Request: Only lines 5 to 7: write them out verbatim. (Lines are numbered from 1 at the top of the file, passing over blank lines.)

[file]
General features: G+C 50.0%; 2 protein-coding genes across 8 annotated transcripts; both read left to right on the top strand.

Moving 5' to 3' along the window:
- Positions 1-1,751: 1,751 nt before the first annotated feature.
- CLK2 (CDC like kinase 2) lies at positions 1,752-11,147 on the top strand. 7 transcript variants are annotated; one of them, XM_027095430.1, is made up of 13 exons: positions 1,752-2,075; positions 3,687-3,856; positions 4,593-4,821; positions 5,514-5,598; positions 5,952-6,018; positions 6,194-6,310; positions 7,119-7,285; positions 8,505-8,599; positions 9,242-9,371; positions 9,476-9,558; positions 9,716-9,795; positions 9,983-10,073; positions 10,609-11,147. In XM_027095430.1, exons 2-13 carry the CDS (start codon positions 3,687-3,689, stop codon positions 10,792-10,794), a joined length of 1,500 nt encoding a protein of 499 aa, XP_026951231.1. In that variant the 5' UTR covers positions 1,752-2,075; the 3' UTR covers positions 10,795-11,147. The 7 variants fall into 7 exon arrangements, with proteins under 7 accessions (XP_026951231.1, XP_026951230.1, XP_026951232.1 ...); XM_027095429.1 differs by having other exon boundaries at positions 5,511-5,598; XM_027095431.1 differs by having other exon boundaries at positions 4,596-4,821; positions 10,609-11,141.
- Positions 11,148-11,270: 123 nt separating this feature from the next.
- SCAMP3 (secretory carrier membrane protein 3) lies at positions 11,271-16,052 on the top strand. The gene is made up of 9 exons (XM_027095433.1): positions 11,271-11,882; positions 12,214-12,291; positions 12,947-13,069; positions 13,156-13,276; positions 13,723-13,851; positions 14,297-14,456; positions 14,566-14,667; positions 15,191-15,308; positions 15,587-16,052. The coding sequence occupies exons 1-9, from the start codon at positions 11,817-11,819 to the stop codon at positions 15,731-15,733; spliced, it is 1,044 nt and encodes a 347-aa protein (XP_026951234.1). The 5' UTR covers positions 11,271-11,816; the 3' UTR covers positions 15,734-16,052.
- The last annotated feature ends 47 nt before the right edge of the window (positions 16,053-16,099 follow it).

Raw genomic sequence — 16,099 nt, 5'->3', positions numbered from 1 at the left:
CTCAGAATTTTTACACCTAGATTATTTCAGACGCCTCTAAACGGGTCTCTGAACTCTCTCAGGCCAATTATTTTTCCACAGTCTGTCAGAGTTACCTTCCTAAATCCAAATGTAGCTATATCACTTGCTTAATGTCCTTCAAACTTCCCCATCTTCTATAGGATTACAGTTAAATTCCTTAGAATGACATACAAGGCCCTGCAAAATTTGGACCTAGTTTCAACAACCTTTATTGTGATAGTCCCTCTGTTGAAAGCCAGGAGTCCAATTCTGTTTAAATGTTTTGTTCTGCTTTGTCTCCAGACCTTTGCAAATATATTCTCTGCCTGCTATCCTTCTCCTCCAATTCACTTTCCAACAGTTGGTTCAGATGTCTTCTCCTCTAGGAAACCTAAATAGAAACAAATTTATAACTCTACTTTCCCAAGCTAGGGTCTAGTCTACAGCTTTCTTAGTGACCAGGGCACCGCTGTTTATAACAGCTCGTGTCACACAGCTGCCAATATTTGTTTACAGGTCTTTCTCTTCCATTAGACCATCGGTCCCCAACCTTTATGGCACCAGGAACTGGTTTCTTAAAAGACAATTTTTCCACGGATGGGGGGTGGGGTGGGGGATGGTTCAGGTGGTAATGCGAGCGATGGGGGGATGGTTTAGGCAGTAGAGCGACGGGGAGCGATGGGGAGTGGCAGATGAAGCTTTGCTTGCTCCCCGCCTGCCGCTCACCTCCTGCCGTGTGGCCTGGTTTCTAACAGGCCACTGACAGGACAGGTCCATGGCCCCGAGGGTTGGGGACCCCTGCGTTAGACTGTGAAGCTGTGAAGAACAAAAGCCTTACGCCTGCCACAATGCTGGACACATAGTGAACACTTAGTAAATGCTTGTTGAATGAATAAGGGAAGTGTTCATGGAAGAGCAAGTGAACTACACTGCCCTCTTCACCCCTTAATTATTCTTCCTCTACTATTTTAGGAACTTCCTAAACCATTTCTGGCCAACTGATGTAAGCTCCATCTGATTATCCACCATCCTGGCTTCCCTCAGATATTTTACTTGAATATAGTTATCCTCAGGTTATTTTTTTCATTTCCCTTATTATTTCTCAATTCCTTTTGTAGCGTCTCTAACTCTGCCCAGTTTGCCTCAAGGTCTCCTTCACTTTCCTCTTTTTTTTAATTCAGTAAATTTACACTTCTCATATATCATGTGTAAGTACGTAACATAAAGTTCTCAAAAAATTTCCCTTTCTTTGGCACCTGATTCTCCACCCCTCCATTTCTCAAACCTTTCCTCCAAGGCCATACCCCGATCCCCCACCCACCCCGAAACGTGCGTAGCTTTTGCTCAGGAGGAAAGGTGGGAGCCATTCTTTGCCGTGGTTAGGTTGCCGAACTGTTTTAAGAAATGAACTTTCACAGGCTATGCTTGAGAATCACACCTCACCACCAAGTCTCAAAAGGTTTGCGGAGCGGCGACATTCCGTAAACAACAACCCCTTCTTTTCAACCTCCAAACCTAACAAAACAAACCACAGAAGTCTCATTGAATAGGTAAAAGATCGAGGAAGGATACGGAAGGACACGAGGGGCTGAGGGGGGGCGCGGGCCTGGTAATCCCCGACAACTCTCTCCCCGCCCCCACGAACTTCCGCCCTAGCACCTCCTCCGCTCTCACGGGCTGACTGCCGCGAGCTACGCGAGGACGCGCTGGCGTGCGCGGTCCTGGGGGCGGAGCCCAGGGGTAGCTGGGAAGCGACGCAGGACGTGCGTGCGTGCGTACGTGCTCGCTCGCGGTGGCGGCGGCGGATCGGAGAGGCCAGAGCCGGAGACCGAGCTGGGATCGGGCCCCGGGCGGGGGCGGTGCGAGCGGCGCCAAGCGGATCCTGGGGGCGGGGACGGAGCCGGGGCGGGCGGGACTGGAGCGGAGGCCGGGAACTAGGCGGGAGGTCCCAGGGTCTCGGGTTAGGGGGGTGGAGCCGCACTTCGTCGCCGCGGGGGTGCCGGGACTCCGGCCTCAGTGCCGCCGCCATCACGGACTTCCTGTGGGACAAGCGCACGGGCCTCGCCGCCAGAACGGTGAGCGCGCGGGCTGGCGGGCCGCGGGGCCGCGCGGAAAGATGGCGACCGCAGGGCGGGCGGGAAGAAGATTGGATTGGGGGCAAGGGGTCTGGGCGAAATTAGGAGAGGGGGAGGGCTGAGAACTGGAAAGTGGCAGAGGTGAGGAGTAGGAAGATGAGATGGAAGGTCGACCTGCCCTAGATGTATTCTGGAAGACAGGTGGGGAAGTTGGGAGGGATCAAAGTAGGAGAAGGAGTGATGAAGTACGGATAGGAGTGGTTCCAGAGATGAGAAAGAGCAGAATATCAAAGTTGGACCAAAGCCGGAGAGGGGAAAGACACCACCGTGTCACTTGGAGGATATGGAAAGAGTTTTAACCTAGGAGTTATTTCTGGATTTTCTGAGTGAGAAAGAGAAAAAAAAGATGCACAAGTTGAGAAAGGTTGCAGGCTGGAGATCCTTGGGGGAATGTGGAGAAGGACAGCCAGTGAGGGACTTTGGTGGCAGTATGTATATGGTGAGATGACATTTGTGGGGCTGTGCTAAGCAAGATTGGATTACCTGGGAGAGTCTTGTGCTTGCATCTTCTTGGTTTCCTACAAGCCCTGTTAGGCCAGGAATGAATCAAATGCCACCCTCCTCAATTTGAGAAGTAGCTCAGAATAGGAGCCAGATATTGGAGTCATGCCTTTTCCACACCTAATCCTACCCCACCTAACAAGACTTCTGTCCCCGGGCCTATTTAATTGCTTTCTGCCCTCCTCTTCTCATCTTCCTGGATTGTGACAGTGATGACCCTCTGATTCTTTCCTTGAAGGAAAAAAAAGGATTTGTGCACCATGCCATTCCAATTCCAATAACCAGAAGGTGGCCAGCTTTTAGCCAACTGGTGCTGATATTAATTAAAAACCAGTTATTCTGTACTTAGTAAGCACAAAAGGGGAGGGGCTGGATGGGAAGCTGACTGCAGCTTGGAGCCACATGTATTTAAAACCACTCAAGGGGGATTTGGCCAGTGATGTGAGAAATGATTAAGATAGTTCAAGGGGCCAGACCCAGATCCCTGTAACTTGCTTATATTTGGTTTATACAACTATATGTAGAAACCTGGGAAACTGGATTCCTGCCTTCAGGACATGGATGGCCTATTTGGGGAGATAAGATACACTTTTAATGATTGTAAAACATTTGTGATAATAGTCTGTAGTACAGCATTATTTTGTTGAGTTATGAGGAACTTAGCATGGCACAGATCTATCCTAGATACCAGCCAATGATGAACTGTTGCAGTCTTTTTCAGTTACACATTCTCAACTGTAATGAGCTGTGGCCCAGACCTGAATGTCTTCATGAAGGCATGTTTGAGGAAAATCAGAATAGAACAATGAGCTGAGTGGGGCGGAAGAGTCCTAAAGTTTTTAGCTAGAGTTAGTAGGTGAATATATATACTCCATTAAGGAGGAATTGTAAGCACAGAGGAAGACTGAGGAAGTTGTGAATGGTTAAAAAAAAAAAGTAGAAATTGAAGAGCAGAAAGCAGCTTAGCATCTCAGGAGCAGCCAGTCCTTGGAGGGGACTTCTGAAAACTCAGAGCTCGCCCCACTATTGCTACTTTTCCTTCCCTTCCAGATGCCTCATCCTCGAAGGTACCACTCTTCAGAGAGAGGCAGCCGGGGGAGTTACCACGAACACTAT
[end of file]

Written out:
- Positions 11,148-11,270: 123 nt separating this feature from the next.
- SCAMP3 (secretory carrier membrane protein 3) lies at positions 11,271-16,052 on the top strand. The gene is made up of 9 exons (XM_027095433.1): positions 11,271-11,882; positions 12,214-12,291; positions 12,947-13,069; positions 13,156-13,276; positions 13,723-13,851; positions 14,297-14,456; positions 14,566-14,667; positions 15,191-15,308; positions 15,587-16,052. The coding sequence occupies exons 1-9, from the start codon at positions 11,817-11,819 to the stop codon at positions 15,731-15,733; spliced, it is 1,044 nt and encodes a 347-aa protein (XP_026951234.1). The 5' UTR covers positions 11,271-11,816; the 3' UTR covers positions 15,734-16,052.
- The last annotated feature ends 47 nt before the right edge of the window (positions 16,053-16,099 follow it).